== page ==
"You’d better take a can of mace," my friend said, and he was only partly joking.
You see, he knows several romance writers and he warned me that, being one of the few men to attend the annual RWA conference was akin to volunteering to be the bait at a greyhound race.
But when I looked in the mirror, I thought, don’t worry, Rob, you’ll be safe. They only chase small animals and you’re anything but small. Especially since you packed on those extra 20 lbs.
So, as you read this, I’m driving up the coast to windy San Francisco, facing uncertainty and possible doom. I will, however, not be in the company of a pack of dogs, but a lot of writers and readers and genuinely wonderful people who happen to be mostly female — some of whom are my friends.
Which is fine with me. All my life I’ve felt more comfortable in the company of women. To be perfectly honest — and I don’t want to insult any of the men in the crowd — I find the conversation among females to be far more interesting and stimulating.
And it doesn’t hurt that they’re a lot easier to look at.
When I tell friends here at home that I’m going to the conference, I usually get a blank stare.
"But why?" they say. "You don’t even write romances."
Oh, but I do. In my first book, KISS HER GOODBYE, there is a definite romance in the making — my hero and his assistant, who have been eying each other for quite awhile. In WHISPER IN THE DARK there are two romances: a man struggling with his love for his dead wife as he starts a new relationship, while another — a cop — rekindles his feelings for his ex-partner.
These relationships don’t dominate the books, but I can’t imagine the stories without them. Every book I write has at least a touch of romance. Partly because I’m a romantic at the core, and partly because I strongly feel that the best stories are about emotion — big emotions — and romantic love certainly qualifies in that regard.
Romance writers and, especially, readers often get a bad rap. The stuff they write and read, some say, is pure pablum. Silly little love stories that feed on the fantasies of middle-aged housewives.
And to this I say, bullshit.
What surprises me most is that some of the people I’ve heard express this sentiment are mystery and thriller writers. And if anyone should understand literary snobbery and all of its pettiness, it’s mystery and thriller writers.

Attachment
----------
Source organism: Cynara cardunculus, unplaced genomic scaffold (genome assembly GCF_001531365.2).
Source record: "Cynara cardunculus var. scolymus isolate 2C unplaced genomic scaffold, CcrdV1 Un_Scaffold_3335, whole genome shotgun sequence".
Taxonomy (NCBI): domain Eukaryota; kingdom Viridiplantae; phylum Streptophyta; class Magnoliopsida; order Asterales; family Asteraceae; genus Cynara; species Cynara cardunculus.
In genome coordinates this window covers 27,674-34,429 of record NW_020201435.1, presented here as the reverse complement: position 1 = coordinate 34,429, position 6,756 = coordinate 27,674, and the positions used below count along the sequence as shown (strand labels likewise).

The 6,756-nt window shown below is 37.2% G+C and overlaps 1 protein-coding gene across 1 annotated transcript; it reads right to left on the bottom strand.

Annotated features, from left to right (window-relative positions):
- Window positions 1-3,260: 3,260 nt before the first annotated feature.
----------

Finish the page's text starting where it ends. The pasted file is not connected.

The truth is, the quality of any book comes down to one thing: how it connects with an individual reader.
Our tastes vary from person to person — and sometimes, in fact, from day to day, within ourselves. So, to my mind, it’s the individual who must decide the worth of a particular book or genre he or she has chosen to read. One man’s garbage is another man’s treasure.
I myself have read several romances over the years and while I can’t claim that I loved them all, I certainly fell for quite a few and found them no different than any other book I’ve enjoyed. When an author’s voice speaks to me in that certain way, I’ll follow her wherever she wants to take me.
There’s an anonymous quote I came across recently that I think sums it all up: "You don’t love someone for their looks or their clothes or for their fancy car, but because they sing a song only you can hear."
Perhaps this is something we should remember when we feel the urge to insult someone’s reading preferences — and I don’t pretend to be a saint in that regard.
The phrase, "to each his own," works quite well here.
Beyond all that, of course, there’s also a practical reason for going to RWA:
Connecting with readers. Most readers in this country are women, and the majority of those women read romances. I would be crazy not to attend a conference that caters to the largest audience this industry has. And while it’s true that it’s generally a writer’s conference, let’s not forget that writers are readers, too.
So I’m now heading up to San Francisco, certain I’ll have a blast, but still hearing echoes of my friend’s warning in the deepest recesses of my brain.
Thankfully, however, I won’t need that can of mace to fend off the hordes of adoring females. I’ve got something even stronger:
Barry Eisler will be there, too.